Kyle Hannan has developed a slate that could leave Mercer with a nice chunk of wins at the sunset of the 2014 season. For a program that is still trying to establish an identity at the Division I level, that's a solid approach to schedule construction, even if the conversation surrounding those potential wins will start with "Yeah, but. . . ."
Here are some schedule highlights and games of note:
This Job Requires Travel
February 8: Boston University; February 22: Richmond; March 15: VMI; April 19: Furman
The good news is that Mercer has four winnable home games. The bad news is that Mercer is only playing four home games in 2014, a team in perpetual motion looking like the former nomadic ronin that it once exemplified before joining the Atlantic Sun (Mercer played 38 percent of its games in Macon in 2013, 43 percent were at home in 2012, and just 31 percent were played at home in 2011). The only month on the calendar in which the Bears will play at least two home games is in February; in both March and April, Mercer hosts a visitor at the midway point of the month, mere interstices between keeping the American transportation industry in business. There are potential wins here, but the chance to grow at home -- at a beautiful complex that deserves depth in competitive opportunities -- is noticeably lacking. Which raises an important question: Mercer couldn't find a way to play a game on Johns Hopkins' lacrosse moon base? I mean, if you're going to work the road, you need to involve interplanetary travel or else you're just wasting your time.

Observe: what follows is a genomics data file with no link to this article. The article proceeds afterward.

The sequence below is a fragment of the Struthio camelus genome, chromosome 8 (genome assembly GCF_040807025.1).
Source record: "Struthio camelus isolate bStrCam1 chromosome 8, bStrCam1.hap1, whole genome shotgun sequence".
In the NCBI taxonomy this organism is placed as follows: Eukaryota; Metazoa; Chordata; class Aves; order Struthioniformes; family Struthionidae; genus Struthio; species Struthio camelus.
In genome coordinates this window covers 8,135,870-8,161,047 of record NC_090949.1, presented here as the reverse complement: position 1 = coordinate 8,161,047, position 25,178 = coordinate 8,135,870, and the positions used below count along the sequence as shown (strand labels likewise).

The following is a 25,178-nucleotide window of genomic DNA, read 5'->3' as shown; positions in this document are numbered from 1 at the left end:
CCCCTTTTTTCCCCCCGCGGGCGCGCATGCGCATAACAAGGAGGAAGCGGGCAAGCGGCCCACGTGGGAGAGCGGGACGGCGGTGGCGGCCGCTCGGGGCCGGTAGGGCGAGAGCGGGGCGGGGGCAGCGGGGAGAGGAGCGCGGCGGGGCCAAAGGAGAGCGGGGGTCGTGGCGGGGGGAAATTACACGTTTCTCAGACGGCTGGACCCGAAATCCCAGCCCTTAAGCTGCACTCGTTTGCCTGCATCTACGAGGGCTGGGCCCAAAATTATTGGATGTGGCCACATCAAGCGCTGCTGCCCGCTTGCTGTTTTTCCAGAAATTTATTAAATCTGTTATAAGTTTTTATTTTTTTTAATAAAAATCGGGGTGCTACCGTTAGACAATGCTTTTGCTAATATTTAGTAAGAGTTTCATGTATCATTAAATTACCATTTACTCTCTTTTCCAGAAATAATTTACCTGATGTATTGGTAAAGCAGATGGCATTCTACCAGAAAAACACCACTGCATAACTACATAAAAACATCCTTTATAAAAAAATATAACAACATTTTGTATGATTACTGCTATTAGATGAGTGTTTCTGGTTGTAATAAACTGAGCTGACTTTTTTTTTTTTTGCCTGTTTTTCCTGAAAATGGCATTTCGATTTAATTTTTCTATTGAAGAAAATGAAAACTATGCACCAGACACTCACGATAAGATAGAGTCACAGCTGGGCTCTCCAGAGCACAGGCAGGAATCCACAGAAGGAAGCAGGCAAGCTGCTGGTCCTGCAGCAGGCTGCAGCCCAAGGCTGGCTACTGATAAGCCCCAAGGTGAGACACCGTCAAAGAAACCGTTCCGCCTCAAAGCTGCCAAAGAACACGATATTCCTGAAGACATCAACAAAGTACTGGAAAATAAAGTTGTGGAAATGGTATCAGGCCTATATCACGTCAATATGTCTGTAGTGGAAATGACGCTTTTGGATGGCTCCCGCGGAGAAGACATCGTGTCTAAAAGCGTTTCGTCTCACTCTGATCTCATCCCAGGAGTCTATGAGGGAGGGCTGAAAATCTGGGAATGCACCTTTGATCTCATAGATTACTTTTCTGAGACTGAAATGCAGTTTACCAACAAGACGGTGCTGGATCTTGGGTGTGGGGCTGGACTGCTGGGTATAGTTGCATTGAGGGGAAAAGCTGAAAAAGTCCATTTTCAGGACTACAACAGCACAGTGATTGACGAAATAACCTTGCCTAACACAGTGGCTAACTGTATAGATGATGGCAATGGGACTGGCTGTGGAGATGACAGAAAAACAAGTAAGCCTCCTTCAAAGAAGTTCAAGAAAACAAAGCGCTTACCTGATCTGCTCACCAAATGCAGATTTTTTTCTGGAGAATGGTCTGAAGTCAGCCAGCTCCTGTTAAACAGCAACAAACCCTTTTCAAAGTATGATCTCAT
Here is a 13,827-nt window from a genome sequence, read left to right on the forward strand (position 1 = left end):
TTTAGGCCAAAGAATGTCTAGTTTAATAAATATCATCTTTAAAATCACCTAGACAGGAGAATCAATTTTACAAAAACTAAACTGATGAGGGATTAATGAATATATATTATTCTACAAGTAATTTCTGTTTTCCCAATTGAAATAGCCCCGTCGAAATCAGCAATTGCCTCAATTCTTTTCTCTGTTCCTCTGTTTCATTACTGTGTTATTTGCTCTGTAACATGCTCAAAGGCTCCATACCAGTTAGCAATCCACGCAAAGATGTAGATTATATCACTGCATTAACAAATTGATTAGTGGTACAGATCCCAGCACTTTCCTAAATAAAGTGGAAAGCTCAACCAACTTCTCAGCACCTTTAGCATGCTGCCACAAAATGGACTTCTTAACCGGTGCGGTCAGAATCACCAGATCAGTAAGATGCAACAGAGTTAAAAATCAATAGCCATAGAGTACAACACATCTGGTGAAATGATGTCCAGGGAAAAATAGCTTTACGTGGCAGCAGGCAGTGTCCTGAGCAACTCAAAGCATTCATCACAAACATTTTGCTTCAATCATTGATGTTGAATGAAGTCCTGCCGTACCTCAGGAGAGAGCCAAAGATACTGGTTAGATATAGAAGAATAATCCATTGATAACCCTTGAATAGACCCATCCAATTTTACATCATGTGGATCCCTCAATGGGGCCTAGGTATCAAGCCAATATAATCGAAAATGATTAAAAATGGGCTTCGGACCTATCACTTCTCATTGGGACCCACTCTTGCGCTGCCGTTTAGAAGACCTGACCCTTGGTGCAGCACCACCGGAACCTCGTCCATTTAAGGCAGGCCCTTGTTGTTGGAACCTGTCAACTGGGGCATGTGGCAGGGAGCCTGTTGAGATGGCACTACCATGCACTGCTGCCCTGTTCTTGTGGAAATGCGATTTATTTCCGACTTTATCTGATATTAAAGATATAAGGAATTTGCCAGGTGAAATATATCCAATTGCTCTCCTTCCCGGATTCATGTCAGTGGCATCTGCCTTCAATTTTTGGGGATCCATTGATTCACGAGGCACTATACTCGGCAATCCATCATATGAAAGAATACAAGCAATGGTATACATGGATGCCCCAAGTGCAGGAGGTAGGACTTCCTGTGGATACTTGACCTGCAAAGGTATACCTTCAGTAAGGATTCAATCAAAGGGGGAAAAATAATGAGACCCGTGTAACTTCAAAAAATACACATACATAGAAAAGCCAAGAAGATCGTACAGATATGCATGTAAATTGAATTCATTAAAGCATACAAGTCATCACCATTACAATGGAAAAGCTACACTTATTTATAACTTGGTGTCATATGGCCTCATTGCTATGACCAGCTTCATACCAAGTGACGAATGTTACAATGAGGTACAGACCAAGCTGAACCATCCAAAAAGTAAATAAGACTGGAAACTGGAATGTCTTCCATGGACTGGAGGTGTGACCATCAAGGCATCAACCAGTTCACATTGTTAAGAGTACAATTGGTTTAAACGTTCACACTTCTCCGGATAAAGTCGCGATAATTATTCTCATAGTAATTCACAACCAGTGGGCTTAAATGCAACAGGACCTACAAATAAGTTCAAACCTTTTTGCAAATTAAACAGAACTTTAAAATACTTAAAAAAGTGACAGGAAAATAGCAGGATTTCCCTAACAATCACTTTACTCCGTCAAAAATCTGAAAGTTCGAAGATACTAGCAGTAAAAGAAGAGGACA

"I'm Your Density"
February 14: @Michigan; March 22: @High Point; March 29: @Lafayette
There's no shame in knowing your situation, and Mercer's situation -- a fourth-year program that has four Division I wins against 33 losses -- isn't the prettiest (even if it is built on a short history). Putting seven programs on the schedule that reside in a similar station to the Bears on college lacrosse's hierarchy is an intelligent approach. Taking curb-stomping after curb-stomping simply to experience what it feels like isn't always the best method to achieve growth. Building a foundation against competitively-analogous programs is a way to learn how to win and climb the ladder in a measured way. Mercer probably doesn't go 7-0 in its home games and these three road trips, but there are lots of opportunities for the Bears to expose themselves to circumstances that are conducive to wins.
February 22: Richmond; March 15: VMI; March 22: @High Point; April 12: @Jacksonville; April 19: Furman
The Atlantic Sun is a great vehicle for a lot of programs, but none may benefit more from the league than Mercer. As Georgia's only Division I program, the Bears were an outpost relative to the rest of the men's game at that level. With a conference to play in, the Bears not only have an avenue toward the NCAA Tournament but also five guaranteed dates on the calendar (that number will rise to six in 2015 when Bellarmine joins the league), assuring Mercer of home games and countable contests. The fact that Mercer had to play Rollins in 2013 (and would have played Lees-McRae as well if the Bobcats didn't back out of the game) is disheartening; with the Atlantic Sun putting mandatory games on the Bears' schedule, Mercer likely won't need to go down that road again.